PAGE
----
Préludes pour piano (Preludes for piano) is an early work for piano by the French composer Olivier Messiaen composed in 1928–1929, when the composer was 20 years old. Messiaen considered it to be his first work of any value. The composition is based on Messiaen's modes of limited transposition, and betrays an influence of Debussy's preludes.
The pieces were premiered by the composer in a private performance at the Concerts Durand which took place on January 28, 1930. The first public performance was given by Henriette Roget on March 1, 1930, at the Salle Érard at the Société Nationale in Paris.
The work is in eight movements, each accompanied by a description consisting mostly of the associated colors. It takes about 34 minutes to play in full.
|Original Title||English Translation||Description|
|1||La colombe||The Dove||Orange, with violet veins.|
|2||Chant d'extase dans un paysage triste||Song of Ecstasy in a Sad Landscape||Gray, mauve, Prussian blue at the beginning and end; diamond and silver at the middle.|
|3||Le nombre léger||The Light Number||Orange, with violet veins.|
|4||Instants défunts||Dead Instants||Smooth gray with reflections of mauve and green.|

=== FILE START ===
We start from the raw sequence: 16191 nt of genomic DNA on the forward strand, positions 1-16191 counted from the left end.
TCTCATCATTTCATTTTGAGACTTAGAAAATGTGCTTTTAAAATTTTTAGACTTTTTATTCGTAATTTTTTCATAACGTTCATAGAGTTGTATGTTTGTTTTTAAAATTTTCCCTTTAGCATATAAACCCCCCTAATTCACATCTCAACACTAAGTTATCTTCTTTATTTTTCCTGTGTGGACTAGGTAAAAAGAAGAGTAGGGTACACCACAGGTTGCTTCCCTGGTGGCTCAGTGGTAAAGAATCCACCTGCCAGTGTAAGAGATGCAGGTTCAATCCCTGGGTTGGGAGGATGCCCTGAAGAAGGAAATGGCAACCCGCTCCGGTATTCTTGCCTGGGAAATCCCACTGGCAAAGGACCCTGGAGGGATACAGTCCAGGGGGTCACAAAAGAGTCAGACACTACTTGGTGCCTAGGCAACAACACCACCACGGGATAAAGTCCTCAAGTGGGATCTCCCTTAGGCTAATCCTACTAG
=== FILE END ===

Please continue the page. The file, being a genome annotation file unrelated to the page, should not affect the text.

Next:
|5||Les sons impalpables du rêve||The Impalpable Sounds of a Dream||Polymodal, consisting of a blue-orange mode with a chordal ostinato and cascades of chords, and a violet-purple mode having a copper timbre. Note the pianistic writing, composed of triple notes, rapid passages in chords, canon in contrary motion, hand crossing, various staccatos, brassy louré, gem effects.|
|6||Cloches d'angoisses et larmes d'adieu||Bells of Anguish and Tears of Farewell||The bells combine several different modes: the "hum" (deep bass) and the upper harmonies of the bells sound with luminous vibrations. The farewell is purple, orange, violet.|
|7||Plainte calme||Calm Plaint||Smooth gray with reflections of mauve and green.|
|8||Un reflet dans le vent||A Reflection in the Wind||The small storm which opens and concludes the piece alternates veins of orange, and green with black stains. The central development section is more luminous. The second theme, very melodious, and wrapped in sinuous arpeggios, is blue-orange in its first occurrence, and green-orange in its second one. Violet, orange and purple dominate the entire piece.|
- Letter to Claude Samuel dated July 14, 1986.
- Christopher Dingle and Robert Fallon (eds.), Messiaen Perspectives 1: Sources and Influences, Ashgate, page 242.
- Wilson, Frances (February 26, 2012). "Messiaen's preludes". The Cross-Eyed Pianist. Retrieved June 8, 2016.
- Vincent Benitez, Olivier Messiaen: A Research and Information Guide.
- Nigel Simeone, Olivier Messiaen: A Bibliographical Catalogue of Messiaen's Works.